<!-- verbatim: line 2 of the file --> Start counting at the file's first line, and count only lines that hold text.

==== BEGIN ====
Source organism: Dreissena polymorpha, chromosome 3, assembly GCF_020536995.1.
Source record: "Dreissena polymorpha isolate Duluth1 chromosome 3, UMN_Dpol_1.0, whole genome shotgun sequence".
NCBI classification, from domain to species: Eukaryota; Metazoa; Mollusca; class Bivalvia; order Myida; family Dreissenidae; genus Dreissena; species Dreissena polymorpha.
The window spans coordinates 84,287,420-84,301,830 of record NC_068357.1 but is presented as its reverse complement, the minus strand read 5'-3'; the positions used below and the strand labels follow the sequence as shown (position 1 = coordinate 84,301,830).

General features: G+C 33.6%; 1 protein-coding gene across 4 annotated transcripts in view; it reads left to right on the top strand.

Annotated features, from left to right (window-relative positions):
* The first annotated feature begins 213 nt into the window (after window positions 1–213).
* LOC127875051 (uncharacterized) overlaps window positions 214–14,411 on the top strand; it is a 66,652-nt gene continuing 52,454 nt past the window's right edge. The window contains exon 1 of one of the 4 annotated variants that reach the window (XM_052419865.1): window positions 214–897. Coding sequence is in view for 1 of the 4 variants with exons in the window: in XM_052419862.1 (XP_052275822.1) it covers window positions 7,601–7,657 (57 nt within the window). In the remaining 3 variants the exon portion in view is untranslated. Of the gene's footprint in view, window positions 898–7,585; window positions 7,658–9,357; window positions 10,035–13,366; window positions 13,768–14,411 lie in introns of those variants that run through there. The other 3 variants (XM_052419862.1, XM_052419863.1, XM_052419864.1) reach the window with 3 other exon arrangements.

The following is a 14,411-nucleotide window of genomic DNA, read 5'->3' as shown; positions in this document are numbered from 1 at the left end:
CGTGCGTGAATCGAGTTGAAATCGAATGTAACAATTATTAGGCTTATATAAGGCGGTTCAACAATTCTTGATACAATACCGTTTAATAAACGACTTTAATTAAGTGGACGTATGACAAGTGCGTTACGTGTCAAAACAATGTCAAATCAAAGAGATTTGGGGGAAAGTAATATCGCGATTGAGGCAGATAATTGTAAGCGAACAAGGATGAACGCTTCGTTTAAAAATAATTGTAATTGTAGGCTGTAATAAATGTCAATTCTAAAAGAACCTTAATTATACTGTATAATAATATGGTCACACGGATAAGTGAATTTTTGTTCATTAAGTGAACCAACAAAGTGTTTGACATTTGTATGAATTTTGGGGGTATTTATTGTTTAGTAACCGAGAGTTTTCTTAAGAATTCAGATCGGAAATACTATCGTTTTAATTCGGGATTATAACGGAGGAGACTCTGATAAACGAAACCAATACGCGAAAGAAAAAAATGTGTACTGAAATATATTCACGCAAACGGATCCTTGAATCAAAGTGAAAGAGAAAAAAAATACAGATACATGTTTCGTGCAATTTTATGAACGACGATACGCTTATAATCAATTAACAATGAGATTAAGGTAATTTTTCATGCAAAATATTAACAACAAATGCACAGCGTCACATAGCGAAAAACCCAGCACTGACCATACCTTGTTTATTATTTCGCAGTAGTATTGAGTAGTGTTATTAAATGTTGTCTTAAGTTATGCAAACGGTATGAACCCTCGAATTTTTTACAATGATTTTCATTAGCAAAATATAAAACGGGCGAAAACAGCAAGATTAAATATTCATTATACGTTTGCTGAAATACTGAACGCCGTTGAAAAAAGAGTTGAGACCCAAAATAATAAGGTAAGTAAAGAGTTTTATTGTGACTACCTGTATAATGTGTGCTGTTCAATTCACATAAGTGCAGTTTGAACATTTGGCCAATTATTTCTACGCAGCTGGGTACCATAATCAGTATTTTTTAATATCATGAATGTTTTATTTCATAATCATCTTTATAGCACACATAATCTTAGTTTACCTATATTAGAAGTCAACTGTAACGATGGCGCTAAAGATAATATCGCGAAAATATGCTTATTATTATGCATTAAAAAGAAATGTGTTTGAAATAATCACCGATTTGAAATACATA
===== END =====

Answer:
Source record: "Dreissena polymorpha isolate Duluth1 chromosome 3, UMN_Dpol_1.0, whole genome shotgun sequence".